The World Athletics and the International Athletics Foundation (IAF), has launched a US$500,000 fund to support professional athletes experiencing financial hardship due to the coronavirus pandemic ravaging the whole world.
According to a statement seen by Opera Sports, the World Athletics President Sebastian Coe, who also chairs the IAF, said the fund would be used to assist athletes who have lost most of their income due to the suspension of international competition due to the pandemic.
“Established in 1986 to support charitable causes involving athletics, the International Athletics Foundation, under the Honorary Presidency of HSH Prince Albert II of Monaco, has allocated resources from its budgets for 2020 and 2021 to assist athletes in need through this process,” said the statement.
Further, the statement says that Coe will chair an expert multi-regional working group to assess the applications for assistance, which will be submitted through World Athletics’ six Area Associations.
“The members will include: Olympic champion and 1500m world record-holder Hicham El Guerrouj, Olympic pole vault champion Katerina Stefanidi (representing the WA Athletes’ Commission), WA Executive Board members Sunil Sabharwal (Audit Committee) and Abby Hoffman, WA Council members Adille Sumariwalla, Beatrice Ayikoru and Willie Banks, IAF Executive Committee member and former WA treasurer Jose Maria Odriozola and Team Athletics St Vincent and the Grenadines President Keith Joseph,” read the statement.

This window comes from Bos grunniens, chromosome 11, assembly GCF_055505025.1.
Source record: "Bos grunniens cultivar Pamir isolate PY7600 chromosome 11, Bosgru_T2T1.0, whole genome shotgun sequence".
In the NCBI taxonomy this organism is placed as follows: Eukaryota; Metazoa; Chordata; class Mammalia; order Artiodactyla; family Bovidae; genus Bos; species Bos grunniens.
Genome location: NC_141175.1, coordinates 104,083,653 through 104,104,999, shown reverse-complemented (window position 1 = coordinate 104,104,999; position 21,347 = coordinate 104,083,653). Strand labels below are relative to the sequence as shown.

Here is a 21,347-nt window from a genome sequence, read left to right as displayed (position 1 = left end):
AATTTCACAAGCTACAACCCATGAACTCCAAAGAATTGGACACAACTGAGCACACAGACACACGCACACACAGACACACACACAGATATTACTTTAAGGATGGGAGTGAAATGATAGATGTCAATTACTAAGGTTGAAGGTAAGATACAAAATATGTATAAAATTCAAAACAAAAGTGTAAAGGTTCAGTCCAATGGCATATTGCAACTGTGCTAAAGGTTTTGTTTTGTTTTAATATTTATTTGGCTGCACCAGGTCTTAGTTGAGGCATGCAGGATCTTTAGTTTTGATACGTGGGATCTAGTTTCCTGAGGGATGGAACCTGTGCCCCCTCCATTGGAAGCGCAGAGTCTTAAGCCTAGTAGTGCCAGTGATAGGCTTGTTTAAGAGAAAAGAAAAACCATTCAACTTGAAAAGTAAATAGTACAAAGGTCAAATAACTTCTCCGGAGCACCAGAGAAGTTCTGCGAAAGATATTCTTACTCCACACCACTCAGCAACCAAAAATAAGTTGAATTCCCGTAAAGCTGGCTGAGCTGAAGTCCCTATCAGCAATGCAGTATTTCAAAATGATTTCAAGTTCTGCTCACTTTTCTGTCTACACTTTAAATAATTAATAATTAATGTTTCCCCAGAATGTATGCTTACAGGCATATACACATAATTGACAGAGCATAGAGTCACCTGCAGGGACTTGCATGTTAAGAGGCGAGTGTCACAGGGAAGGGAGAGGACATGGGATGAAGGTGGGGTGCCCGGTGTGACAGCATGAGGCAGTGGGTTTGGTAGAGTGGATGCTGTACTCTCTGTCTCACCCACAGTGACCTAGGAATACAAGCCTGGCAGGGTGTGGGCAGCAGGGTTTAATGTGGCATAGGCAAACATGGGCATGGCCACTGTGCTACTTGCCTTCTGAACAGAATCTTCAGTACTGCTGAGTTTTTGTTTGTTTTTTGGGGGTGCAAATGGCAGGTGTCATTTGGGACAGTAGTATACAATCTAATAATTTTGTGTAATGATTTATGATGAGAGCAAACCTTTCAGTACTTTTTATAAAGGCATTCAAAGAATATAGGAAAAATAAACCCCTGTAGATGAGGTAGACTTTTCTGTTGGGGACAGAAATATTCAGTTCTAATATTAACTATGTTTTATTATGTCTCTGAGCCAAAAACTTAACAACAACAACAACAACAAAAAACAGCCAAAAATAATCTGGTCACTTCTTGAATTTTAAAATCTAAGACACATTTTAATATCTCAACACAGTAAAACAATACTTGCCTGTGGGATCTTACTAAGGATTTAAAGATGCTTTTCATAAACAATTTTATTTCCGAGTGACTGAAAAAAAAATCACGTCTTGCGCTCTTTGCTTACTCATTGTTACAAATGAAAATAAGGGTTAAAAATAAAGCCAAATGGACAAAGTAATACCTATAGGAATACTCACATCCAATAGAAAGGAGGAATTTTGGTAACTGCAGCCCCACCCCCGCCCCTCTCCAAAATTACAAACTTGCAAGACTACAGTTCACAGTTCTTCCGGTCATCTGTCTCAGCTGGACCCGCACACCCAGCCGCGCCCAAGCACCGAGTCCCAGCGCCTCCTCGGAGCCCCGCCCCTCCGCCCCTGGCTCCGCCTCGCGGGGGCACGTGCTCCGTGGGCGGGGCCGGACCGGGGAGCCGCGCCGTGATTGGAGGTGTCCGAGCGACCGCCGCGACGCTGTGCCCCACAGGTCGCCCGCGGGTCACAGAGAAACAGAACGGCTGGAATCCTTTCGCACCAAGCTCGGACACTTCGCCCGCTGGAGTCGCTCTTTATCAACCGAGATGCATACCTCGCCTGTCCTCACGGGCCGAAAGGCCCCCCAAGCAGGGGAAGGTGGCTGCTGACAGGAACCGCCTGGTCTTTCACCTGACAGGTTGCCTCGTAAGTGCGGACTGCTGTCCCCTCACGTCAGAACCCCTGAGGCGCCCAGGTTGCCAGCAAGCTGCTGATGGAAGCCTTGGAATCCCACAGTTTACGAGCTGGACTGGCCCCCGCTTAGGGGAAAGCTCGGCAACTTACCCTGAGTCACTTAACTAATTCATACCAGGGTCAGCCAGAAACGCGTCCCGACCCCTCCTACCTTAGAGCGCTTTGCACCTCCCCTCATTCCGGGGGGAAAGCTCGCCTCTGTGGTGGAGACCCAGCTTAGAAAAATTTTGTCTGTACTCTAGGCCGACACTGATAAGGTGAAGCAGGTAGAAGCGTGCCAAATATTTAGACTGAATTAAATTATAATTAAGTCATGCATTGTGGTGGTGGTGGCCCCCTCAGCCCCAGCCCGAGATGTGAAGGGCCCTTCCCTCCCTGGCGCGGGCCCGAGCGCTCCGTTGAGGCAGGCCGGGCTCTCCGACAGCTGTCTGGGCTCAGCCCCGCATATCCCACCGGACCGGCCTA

A meeting is set to be held in order to establish a proper process of awarding those in need of help.
“I would especially like to thank Hicham for bringing this idea to us, and Prince Albert for his strong support of this project. I am in constant contact with athletes around the world and I know that many are experiencing financial hardship as a consequence of the shutdown of most international sports competitions in the last two months.
“Our professional athletes rely on prize money as part of their income and we’re mindful that our competition season, on both the track and road, is being severely impacted by the pandemic.
“We are hopeful that we will be able to stage at least some competition later this year, but in the meantime we will also endeavour, through this fund and additional monies we intend to seek through the friends of our sport, to help as many athletes as possible,” Coe said.
This fund is good news for Kenyan athletes who may have been hit hard by the pandemic and are unable to meet their daily needs for loss of income due to suspension of championships.